Tristan

It has been a good long while since we’ve had a cat picture around here, hasn’t it?

Tristan and Willie

Both the cat and the man-child are growing up. Lucky for me, while the cat remains averse to cuddling, the man-child is still open to the idea of a hug every now and then.


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I was poking through my archives looking for information about Blog Out Loud Ottawa (did you know BOLO 2016 is this weekend?) and came across this post, which I read at the very first BOLO in 2009. It made me laugh, so I thought I’d share. This is pretty much my whole parenting life in one anecdote!

It seemed like a straightforward question. On the enrollment form I completed on the first day of Tristan’s first day-long day camp: “Can your child swim 25 meters unassisted: yes, no, I don’t know.”

25 meters? How long is 25 meters anyway? That seems kind of far. So I checked “no”.

Then I thought of Tristan bounding off the diving board and dogpaddling happily the length of our friends’ pool, and his success in swimming lessons, and scratched out my “no” and checked the “yes” box.

Then I paused, and reread the question. And I had visions of Tristan foundering in the deep end of some lake-sized pool, alone and far from safety, going under for the third time. And I quickly scratched out my check in the “yes” box and circled the previously scratched out “no” box and drew a little happy face beside it.

Then I paused again. Suddenly, I was picturing Tristan sitting dejectedly on the pool deck in a life preserver as the rest of his camp mates splashed happily in the pool. I pictured him at 35, in his therapist’s office, describing how a childhood spent in a protective bubble ruined his life. So I drew a squiggley line through my circle around the “no” box and scratched it so definitively out that I bled through the paper. And I put a big X on the happy face, too.

I hovered my pen briefly over the “I don’t know” box. I tried to imagine in which universe a skinny, pimply-faced teenager with no investment in the future social and mental well-being of my oldest son was somehow in a better position to make this decision than I seemed to be capable of, and didn’t check that box either.

In the end, I redrew the little box above the “yes” and ticked it off. For good measure, I pointed a few arrows at it and wrote the word “yes!” at the end of the question, and underlined it. I think maybe I was trying to sell the answer to myself.

At the end of the day, I grilled Tristan with the usual questions about his day, and he answered with the usual dreamy inexactitude I have come to expect. He told me about his art class (it was an arts camp) and the monster he was creating in a distracted sort of way. I asked about the pool.

“Oh yeah!” he said, snapping awake into the story, eyes bright with the memory of it. “It was great! I jumped off the highest diving board!”

I paused to digest that. “You mean the one closest to the ground, right? The low board? Not the one that you have to climb up a ladder to get to?” Surely to god my six year old who only learned how to jump off the diving board in the last year was not jumping off the 3m (10 foot) board.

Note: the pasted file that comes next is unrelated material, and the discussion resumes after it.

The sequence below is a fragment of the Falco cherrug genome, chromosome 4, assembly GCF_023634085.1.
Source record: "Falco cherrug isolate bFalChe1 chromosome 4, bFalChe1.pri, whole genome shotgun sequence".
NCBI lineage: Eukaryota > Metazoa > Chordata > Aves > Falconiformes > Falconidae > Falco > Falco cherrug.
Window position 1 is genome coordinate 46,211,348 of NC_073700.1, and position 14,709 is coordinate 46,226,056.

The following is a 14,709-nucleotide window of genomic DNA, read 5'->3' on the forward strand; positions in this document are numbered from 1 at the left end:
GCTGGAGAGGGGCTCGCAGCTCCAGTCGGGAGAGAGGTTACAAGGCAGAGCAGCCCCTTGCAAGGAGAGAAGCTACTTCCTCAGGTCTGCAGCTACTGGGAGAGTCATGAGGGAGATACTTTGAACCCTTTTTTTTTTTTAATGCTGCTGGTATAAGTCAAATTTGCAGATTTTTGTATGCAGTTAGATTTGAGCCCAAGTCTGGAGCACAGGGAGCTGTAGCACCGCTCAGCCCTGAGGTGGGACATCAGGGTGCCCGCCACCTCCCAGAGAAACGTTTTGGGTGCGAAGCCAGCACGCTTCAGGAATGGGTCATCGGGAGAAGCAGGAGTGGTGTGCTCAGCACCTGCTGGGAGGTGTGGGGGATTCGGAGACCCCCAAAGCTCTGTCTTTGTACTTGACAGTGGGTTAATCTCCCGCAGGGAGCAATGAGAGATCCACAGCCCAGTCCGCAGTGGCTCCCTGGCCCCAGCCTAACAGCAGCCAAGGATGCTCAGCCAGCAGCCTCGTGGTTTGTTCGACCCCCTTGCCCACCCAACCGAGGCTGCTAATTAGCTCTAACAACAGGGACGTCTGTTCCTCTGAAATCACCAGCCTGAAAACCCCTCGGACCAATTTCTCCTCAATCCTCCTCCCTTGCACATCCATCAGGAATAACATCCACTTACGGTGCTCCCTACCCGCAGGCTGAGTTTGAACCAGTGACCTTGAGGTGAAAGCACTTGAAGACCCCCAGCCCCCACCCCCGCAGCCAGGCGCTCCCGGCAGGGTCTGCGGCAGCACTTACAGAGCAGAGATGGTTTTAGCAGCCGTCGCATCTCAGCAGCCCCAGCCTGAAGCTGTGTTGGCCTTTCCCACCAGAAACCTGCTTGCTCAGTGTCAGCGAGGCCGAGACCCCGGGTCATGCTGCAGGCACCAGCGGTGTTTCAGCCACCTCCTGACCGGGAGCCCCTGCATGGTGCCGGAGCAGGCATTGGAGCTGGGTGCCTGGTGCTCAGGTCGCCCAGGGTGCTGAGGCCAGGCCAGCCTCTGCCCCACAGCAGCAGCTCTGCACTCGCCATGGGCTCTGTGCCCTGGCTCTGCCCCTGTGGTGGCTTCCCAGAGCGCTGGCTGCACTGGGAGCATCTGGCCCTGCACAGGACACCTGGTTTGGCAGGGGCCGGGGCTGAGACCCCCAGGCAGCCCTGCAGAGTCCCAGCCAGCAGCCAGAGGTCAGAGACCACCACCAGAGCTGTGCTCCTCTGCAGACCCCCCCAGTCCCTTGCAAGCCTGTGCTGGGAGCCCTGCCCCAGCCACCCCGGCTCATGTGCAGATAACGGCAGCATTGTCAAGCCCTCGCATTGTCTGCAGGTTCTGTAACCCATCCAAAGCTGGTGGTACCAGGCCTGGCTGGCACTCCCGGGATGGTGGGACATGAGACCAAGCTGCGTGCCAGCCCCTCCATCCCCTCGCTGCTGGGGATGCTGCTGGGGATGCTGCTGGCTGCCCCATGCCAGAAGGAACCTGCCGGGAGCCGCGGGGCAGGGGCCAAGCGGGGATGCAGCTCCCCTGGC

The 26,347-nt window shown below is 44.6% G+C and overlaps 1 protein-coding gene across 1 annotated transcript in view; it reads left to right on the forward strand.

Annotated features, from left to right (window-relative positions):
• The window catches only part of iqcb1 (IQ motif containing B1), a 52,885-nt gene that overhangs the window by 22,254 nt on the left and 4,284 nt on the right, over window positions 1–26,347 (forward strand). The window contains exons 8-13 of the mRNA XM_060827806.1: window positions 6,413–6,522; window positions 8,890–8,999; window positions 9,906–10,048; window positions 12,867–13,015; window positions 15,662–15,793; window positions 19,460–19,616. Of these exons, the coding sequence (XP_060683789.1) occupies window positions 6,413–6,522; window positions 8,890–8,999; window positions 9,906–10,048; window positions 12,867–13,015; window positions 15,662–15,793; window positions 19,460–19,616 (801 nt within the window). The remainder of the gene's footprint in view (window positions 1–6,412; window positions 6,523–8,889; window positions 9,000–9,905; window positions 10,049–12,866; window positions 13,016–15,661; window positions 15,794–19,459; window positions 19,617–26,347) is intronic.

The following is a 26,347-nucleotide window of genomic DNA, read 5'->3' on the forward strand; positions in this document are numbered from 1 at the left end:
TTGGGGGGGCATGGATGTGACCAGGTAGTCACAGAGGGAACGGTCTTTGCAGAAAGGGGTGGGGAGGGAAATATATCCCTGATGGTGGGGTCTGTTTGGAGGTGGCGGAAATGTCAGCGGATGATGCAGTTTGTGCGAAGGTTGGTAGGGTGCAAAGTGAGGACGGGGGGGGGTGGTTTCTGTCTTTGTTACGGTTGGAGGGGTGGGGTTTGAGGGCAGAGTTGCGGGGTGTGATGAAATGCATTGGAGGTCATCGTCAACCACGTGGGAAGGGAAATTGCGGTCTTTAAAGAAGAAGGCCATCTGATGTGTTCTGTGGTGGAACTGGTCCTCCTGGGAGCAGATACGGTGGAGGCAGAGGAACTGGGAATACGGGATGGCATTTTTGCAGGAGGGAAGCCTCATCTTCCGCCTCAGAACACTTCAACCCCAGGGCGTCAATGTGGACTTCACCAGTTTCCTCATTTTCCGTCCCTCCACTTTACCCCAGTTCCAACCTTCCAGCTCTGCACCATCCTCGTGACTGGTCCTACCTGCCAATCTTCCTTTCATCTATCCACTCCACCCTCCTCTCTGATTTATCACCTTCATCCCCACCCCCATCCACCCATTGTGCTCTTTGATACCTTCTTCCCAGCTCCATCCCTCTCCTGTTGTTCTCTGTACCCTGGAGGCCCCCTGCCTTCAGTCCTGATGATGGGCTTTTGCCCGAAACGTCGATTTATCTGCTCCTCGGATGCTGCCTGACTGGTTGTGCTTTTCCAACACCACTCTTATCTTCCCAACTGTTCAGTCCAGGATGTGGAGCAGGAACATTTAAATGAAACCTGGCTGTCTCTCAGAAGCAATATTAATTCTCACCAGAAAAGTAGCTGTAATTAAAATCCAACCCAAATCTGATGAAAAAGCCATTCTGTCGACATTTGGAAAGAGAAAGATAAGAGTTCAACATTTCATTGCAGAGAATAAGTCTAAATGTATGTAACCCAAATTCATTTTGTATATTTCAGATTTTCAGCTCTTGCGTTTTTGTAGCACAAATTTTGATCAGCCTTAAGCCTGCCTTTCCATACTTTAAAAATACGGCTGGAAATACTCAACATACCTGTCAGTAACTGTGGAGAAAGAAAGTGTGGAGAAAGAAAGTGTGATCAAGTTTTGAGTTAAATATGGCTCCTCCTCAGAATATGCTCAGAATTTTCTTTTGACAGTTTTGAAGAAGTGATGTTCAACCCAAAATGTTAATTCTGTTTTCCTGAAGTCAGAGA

“No, Mommy, the big board! I climbed up the ladder, and the first time I was scared, but then it was a lot of fun so I did it a bunch of times! And it was great! I can’t wait to go back tomorrow and do it again!” At least, I assume that’s what he said. I think I died of fright somewhere around the first exclamation point.

Six year old Tristan on a much more appropriately-sized diving board!

Six year old Tristan on a much more appropriately-sized diving board!


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A love letter to Tristan, Age 14

by DaniGirl on March 8, 2016 · 0 comments

in Tristan

My sweet, funny man-child: Tristan, today you are 14.

T drawing

As I write this, you are busy sifting through books, papers and Lego sets to replace an older, smaller bookshelf with a larger one we filched from the curb last night. It’s a great metaphor for where you are in your life – trading in Captain Underpants and Geronimo Stilton books for a growing manga collection, giving up some little-boy toys to make room for teenager stuff. The best part, though, is that YOU are doing it, organizing your stuff to your preference, while I tap away up here on the computer.

The Toy Factory at New Glascow

Tristan, you continue to be creative, funny, clever and adventurous. You love to make things, in the digital world and in the tangible one. You are currently using Minecraft to create pixel art of your favourite manga characters from inspiration you found online. You’ve come a long way, and yet not so far at all, from your endless days at the table with crayons and paper.

driveway sliding-7

Speaking of manga, it seems to be your new passion. From Sword Art Online to the row of manga books on your new bookshelf, you have a growing fascination with animé, manga and Japanese culture. You’ve watched so much animé on Crunchyroll this year that you’re starting to recognize some Japanese words, and your new favourite snack food is Pocky. You’ve also become interested in cosplay, and see no reason why you shouldn’t wear at least some parts of your Kirito costume to school occasionally. You continue to be disappointed that I won’t buy you the expensive thigh-high boots you covet to complete the look.